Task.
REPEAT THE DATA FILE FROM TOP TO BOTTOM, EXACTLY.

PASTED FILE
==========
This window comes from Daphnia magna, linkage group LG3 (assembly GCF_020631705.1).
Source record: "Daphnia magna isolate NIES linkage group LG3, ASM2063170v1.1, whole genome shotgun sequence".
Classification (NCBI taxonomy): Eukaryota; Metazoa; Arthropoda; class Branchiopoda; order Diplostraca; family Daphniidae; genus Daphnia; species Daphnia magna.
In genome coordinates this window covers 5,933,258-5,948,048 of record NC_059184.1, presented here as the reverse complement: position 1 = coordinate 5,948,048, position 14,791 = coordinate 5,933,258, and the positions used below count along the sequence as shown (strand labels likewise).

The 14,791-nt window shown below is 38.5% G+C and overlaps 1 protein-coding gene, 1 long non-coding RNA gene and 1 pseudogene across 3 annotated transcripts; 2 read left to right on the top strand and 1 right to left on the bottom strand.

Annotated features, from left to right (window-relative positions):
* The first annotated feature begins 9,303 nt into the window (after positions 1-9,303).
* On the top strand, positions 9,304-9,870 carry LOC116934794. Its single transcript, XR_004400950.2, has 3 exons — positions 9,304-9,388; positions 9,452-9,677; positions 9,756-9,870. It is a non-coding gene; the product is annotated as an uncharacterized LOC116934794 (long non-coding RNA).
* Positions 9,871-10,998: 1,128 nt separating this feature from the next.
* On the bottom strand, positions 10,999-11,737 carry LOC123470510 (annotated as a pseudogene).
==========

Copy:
This window comes from Daphnia magna, linkage group LG3 (assembly GCF_020631705.1).
Source record: "Daphnia magna isolate NIES linkage group LG3, ASM2063170v1.1, whole genome shotgun sequence".
Classification (NCBI taxonomy): Eukaryota; Metazoa; Arthropoda; class Branchiopoda; order Diplostraca; family Daphniidae; genus Daphnia; species Daphnia magna.
In genome coordinates this window covers 5,933,258-5,948,048 of record NC_059184.1, presented here as the reverse complement: position 1 = coordinate 5,948,048, position 14,791 = coordinate 5,933,258, and the positions used below count along the sequence as shown (strand labels likewise).

The 14,791-nt window shown below is 38.5% G+C and overlaps 1 protein-coding gene, 1 long non-coding RNA gene and 1 pseudogene across 3 annotated transcripts; 2 read left to right on the top strand and 1 right to left on the bottom strand.

Annotated features, from left to right (window-relative positions):
* The first annotated feature begins 9,303 nt into the window (after positions 1-9,303).
* On the top strand, positions 9,304-9,870 carry LOC116934794. Its single transcript, XR_004400950.2, has 3 exons — positions 9,304-9,388; positions 9,452-9,677; positions 9,756-9,870. It is a non-coding gene; the product is annotated as an uncharacterized LOC116934794 (long non-coding RNA).
* Positions 9,871-10,998: 1,128 nt separating this feature from the next.
* On the bottom strand, positions 10,999-11,737 carry LOC123470510 (annotated as a pseudogene).